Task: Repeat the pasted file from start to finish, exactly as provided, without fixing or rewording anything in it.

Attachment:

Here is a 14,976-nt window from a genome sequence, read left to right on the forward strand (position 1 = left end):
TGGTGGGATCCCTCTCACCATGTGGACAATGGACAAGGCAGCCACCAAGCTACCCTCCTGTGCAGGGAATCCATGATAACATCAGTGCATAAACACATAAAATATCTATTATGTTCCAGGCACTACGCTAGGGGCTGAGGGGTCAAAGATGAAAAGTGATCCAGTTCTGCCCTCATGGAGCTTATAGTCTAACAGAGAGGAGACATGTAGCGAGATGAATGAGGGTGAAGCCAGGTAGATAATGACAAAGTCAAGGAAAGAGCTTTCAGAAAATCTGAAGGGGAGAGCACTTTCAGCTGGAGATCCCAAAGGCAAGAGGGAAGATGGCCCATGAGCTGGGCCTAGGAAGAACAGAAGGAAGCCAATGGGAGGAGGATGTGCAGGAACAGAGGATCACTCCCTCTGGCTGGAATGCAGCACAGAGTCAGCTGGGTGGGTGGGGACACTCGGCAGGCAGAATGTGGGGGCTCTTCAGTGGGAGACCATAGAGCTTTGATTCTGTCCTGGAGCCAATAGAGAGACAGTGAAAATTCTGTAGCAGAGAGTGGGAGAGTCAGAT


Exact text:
Here is a 14,976-nt window from a genome sequence, read left to right on the forward strand (position 1 = left end):
TGGTGGGATCCCTCTCACCATGTGGACAATGGACAAGGCAGCCACCAAGCTACCCTCCTGTGCAGGGAATCCATGATAACATCAGTGCATAAACACATAAAATATCTATTATGTTCCAGGCACTACGCTAGGGGCTGAGGGGTCAAAGATGAAAAGTGATCCAGTTCTGCCCTCATGGAGCTTATAGTCTAACAGAGAGGAGACATGTAGCGAGATGAATGAGGGTGAAGCCAGGTAGATAATGACAAAGTCAAGGAAAGAGCTTTCAGAAAATCTGAAGGGGAGAGCACTTTCAGCTGGAGATCCCAAAGGCAAGAGGGAAGATGGCCCATGAGCTGGGCCTAGGAAGAACAGAAGGAAGCCAATGGGAGGAGGATGTGCAGGAACAGAGGATCACTCCCTCTGGCTGGAATGCAGCACAGAGTCAGCTGGGTGGGTGGGGACACTCGGCAGGCAGAATGTGGGGGCTCTTCAGTGGGAGACCATAGAGCTTTGATTCTGTCCTGGAGCCAATAGAGAGACAGTGAAAATTCTGTAGCAGAGAGTGGGAGAGTCAGAT